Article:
HomeJob and CareerA Guide To 7 Of The World's Best Places To Visit

A Guide To 7 Of The World’s Best Places To Visit

There are many man-made historical sites and wonders in the world. Our species has produced some pretty amazing things throughout our thousands of years of existence, even if, sadly, not all of them have survived to this day. In this article, you are going to know the world’s best places to visit

Often, it’s hard to pick the best historical sites since ancient civilizations built so many breathtaking sights. Consider all the historical wonders that have been listed over the years and how different they are. Based on what criteria do you evaluate? Why are historical sites so important? How do you decide what’s best?

Everyone has their own criteria for deciding what historical places are good or not. I have traveled around the world for the past decade, visiting more than ninety countries. My travels have taken me to some of the best historical sites in the world.

Here are a few of my favorite historic sights that every traveler should visit at least once in their lifetime. The ruins tell a story about humanity’s past. Our shared history, power, and commonalities give them a deep understanding of us. Our evolutionary history is revealed by them. They won’t last long!

Here’s the world’s best places to visit:

Machu Picchu is my favorite historical site #1

Machu Picchu, Peru, UNESCO, Incan civilization

The ruins of this city, located in southern Peru, are on top of a mountain that can only be reached by train or a four-day trek. When the Spanish occupied the area, it was abandoned, but Hiram Bingham rediscovered the site in 1911. Vilcabamba is the lost city of the Incas (it’s also referred to as Lost City of the Incas). In 1983, UNESCO recognized this spot as a World Heritage site, and in 2007, it was named one of the Seven New Wonders of the World. As a result of concerns regarding increasing numbers of tourists, the number of people who can enter has been limited by a fraction of what is necessary. This site can hopefully last for hundreds of years more if they limit it even further.

Here’s how to get there

There is no season for visiting Machu Picchu. Getting to Machu Picchu from Cusco by train is the fastest method (Aguas Calientes is a nearby town). On either side of the Urubamba River, the Sacred Valley has dramatic canyon walls along the tracks which run right along the river. Another way to get from Cusco to Machu Picchu is to walk on the Inca trail, which offers much more scenic and rewarding views. Intrepid is the company I prefer for such tours.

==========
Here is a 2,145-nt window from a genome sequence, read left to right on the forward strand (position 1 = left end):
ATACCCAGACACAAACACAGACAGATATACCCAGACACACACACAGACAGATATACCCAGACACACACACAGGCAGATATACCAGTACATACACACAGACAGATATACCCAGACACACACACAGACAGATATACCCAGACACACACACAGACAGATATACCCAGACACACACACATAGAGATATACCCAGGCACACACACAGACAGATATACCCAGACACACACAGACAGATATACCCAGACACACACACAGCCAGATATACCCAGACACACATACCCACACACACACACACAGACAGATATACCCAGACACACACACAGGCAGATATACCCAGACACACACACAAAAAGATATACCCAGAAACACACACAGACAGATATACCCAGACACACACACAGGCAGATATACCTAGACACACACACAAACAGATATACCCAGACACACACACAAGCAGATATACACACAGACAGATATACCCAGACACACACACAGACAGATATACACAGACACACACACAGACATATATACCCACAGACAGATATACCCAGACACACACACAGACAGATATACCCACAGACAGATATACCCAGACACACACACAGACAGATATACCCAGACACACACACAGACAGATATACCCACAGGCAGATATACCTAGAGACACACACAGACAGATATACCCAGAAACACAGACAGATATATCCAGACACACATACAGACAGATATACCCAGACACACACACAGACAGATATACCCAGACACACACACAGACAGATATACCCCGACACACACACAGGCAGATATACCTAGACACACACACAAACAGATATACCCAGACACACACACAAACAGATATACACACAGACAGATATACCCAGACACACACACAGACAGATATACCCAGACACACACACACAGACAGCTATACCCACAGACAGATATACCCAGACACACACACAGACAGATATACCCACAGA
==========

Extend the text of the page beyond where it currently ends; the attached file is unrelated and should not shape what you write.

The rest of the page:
Tikal is #2 on my list of favorite historical sites

Tikal, Guatemala, Mayan world, jungle trek, temples

This Mayan city-state was a dominant force in the Mayan world during the Classic Period (200-900 AD) and one of the best-preserved ruins of that civilization. If you go early in the morning or late at night after the tourists go home and it’s just you and the jungle, you can experience your inner Indiana Jones. One of my best travel memories is spending time in that very serene environment. The best time to visit the park is at night because you’ll get to see it without any crowds. While viewing the sunrise from the temples, I especially enjoyed seeing the sunset. (Random fact: The city at the end of Star Wars: A New Hope? Tikal!)

Here’s how to get there

You can travel by minibusses from Flores hotels for 100GTQ return or 70GTQ if you don’t want a guided tour. Santa Elena’s bus station is served by regular public buses every 30-60 minutes and takes two hours. There is no service on Sundays. At the border, you can find a bus that will cost you 100 GTQ per person if you’re coming from Belize. Other than that, you can do a tour from San Ignacio or drive yourself (beware of border officials who overcharge you for visas!). Those entering the park should arrive no later than 6 a.m. and leave no later than 6 p.m. Foreigners can purchase adult tickets for 150 GTQ each.

The Pyramids of Giza are my favorite historical site, #3.

The Pyramids at Giza, Egypt, solstice, Sphinx, Great Pyramid, Egyptian Kings

The Egyptians built them over 3,000 years ago, but nobody clearly knows how or why they were so precise (were aliens involved?) There are tons of chambers within the three pyramids that have not yet (and cannot be) accessed as the three pyramids align with the stars and solstices. The tiny, impossible-to-climb through chambers: how did they create those? Pharaoh Khufu built the largest, the Great Pyramid, which can only be reached by a few people. In terms of human engineering, the Pyramids are a true marvel. (The Sphinx is also nearby, another historical site whose mysteries have baffled researchers.)

Here’s how to get there

Getting to Midan Tahrir by bus is easy. Those bus lines take visitors to the pyramids. They are #800 and #900. This trip is made on bus number 82. The pyramids themselves can be accessed by camel or horse when you arrive. Open Monday through Sunday, 7 a.m. to 5 p.m. An admission fee of 60 EGP is charged for general admission. You’ll need an extra 100 EGP to get into the pyramids.

Angkor Wat is my favorite historical site #4